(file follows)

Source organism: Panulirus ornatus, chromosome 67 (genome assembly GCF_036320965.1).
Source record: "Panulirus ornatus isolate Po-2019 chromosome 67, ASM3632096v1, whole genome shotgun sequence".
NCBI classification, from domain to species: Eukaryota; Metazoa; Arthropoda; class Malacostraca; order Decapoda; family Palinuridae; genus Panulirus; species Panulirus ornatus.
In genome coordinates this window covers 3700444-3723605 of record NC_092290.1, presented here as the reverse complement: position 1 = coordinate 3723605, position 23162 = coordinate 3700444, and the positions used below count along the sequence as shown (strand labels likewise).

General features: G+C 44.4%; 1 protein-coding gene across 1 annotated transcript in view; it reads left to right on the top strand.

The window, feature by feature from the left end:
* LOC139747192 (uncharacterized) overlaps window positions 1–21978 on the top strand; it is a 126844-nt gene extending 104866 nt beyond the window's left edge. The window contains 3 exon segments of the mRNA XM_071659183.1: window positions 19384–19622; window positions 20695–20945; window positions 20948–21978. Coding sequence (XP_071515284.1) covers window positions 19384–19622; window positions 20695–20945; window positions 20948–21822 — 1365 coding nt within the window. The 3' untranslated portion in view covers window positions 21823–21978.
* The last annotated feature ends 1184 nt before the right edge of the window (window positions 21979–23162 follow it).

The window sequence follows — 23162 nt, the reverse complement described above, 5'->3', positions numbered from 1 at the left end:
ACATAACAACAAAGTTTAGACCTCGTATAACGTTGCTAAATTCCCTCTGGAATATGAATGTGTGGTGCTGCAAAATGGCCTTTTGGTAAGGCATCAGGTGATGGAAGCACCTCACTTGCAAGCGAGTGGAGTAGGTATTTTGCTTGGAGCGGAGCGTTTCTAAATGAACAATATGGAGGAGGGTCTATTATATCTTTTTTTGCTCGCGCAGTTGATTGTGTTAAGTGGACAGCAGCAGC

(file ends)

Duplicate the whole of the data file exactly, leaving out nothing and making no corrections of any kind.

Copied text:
Source organism: Panulirus ornatus, chromosome 67 (genome assembly GCF_036320965.1).
Source record: "Panulirus ornatus isolate Po-2019 chromosome 67, ASM3632096v1, whole genome shotgun sequence".
NCBI classification, from domain to species: Eukaryota; Metazoa; Arthropoda; class Malacostraca; order Decapoda; family Palinuridae; genus Panulirus; species Panulirus ornatus.
In genome coordinates this window covers 3700444-3723605 of record NC_092290.1, presented here as the reverse complement: position 1 = coordinate 3723605, position 23162 = coordinate 3700444, and the positions used below count along the sequence as shown (strand labels likewise).

General features: G+C 44.4%; 1 protein-coding gene across 1 annotated transcript in view; it reads left to right on the top strand.

The window, feature by feature from the left end:
* LOC139747192 (uncharacterized) overlaps window positions 1–21978 on the top strand; it is a 126844-nt gene extending 104866 nt beyond the window's left edge. The window contains 3 exon segments of the mRNA XM_071659183.1: window positions 19384–19622; window positions 20695–20945; window positions 20948–21978. Coding sequence (XP_071515284.1) covers window positions 19384–19622; window positions 20695–20945; window positions 20948–21822 — 1365 coding nt within the window. The 3' untranslated portion in view covers window positions 21823–21978.
* The last annotated feature ends 1184 nt before the right edge of the window (window positions 21979–23162 follow it).

The window sequence follows — 23162 nt, the reverse complement described above, 5'->3', positions numbered from 1 at the left end:
ACATAACAACAAAGTTTAGACCTCGTATAACGTTGCTAAATTCCCTCTGGAATATGAATGTGTGGTGCTGCAAAATGGCCTTTTGGTAAGGCATCAGGTGATGGAAGCACCTCACTTGCAAGCGAGTGGAGTAGGTATTTTGCTTGGAGCGGAGCGTTTCTAAATGAACAATATGGAGGAGGGTCTATTATATCTTTTTTTGCTCGCGCAGTTGATTGTGTTAAGTGGACAGCAGCAGC